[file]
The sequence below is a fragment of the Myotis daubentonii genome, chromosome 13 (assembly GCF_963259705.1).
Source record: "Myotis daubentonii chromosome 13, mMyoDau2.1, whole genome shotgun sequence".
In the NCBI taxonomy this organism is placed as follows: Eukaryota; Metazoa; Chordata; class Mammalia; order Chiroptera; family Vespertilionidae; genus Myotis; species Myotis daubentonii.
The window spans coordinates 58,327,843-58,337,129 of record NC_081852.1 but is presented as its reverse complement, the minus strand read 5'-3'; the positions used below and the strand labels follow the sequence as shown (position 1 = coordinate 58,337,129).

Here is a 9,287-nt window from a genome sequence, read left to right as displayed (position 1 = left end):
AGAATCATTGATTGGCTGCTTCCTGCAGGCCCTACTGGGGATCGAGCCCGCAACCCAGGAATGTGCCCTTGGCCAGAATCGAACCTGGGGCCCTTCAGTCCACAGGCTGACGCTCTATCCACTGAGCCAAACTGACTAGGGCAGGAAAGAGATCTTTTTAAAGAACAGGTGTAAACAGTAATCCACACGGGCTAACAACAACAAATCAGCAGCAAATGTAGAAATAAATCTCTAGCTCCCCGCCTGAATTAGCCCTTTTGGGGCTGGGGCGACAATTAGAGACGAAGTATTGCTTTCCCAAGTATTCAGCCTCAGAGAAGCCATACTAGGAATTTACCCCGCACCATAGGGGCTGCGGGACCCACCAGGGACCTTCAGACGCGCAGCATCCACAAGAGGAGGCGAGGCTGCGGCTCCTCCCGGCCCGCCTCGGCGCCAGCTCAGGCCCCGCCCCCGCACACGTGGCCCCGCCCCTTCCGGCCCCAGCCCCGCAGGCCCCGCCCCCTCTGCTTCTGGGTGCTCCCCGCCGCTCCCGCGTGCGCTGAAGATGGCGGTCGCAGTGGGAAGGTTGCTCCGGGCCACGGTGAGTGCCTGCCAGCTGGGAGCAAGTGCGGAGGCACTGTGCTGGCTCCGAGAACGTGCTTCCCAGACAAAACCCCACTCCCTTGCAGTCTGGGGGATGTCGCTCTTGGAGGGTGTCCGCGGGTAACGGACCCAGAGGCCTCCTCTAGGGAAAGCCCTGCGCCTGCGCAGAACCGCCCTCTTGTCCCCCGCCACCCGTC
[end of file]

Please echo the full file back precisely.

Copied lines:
The sequence below is a fragment of the Myotis daubentonii genome, chromosome 13 (assembly GCF_963259705.1).
Source record: "Myotis daubentonii chromosome 13, mMyoDau2.1, whole genome shotgun sequence".
In the NCBI taxonomy this organism is placed as follows: Eukaryota; Metazoa; Chordata; class Mammalia; order Chiroptera; family Vespertilionidae; genus Myotis; species Myotis daubentonii.
The window spans coordinates 58,327,843-58,337,129 of record NC_081852.1 but is presented as its reverse complement, the minus strand read 5'-3'; the positions used below and the strand labels follow the sequence as shown (position 1 = coordinate 58,337,129).

Here is a 9,287-nt window from a genome sequence, read left to right as displayed (position 1 = left end):
AGAATCATTGATTGGCTGCTTCCTGCAGGCCCTACTGGGGATCGAGCCCGCAACCCAGGAATGTGCCCTTGGCCAGAATCGAACCTGGGGCCCTTCAGTCCACAGGCTGACGCTCTATCCACTGAGCCAAACTGACTAGGGCAGGAAAGAGATCTTTTTAAAGAACAGGTGTAAACAGTAATCCACACGGGCTAACAACAACAAATCAGCAGCAAATGTAGAAATAAATCTCTAGCTCCCCGCCTGAATTAGCCCTTTTGGGGCTGGGGCGACAATTAGAGACGAAGTATTGCTTTCCCAAGTATTCAGCCTCAGAGAAGCCATACTAGGAATTTACCCCGCACCATAGGGGCTGCGGGACCCACCAGGGACCTTCAGACGCGCAGCATCCACAAGAGGAGGCGAGGCTGCGGCTCCTCCCGGCCCGCCTCGGCGCCAGCTCAGGCCCCGCCCCCGCACACGTGGCCCCGCCCCTTCCGGCCCCAGCCCCGCAGGCCCCGCCCCCTCTGCTTCTGGGTGCTCCCCGCCGCTCCCGCGTGCGCTGAAGATGGCGGTCGCAGTGGGAAGGTTGCTCCGGGCCACGGTGAGTGCCTGCCAGCTGGGAGCAAGTGCGGAGGCACTGTGCTGGCTCCGAGAACGTGCTTCCCAGACAAAACCCCACTCCCTTGCAGTCTGGGGGATGTCGCTCTTGGAGGGTGTCCGCGGGTAACGGACCCAGAGGCCTCCTCTAGGGAAAGCCCTGCGCCTGCGCAGAACCGCCCTCTTGTCCCCCGCCACCCGTC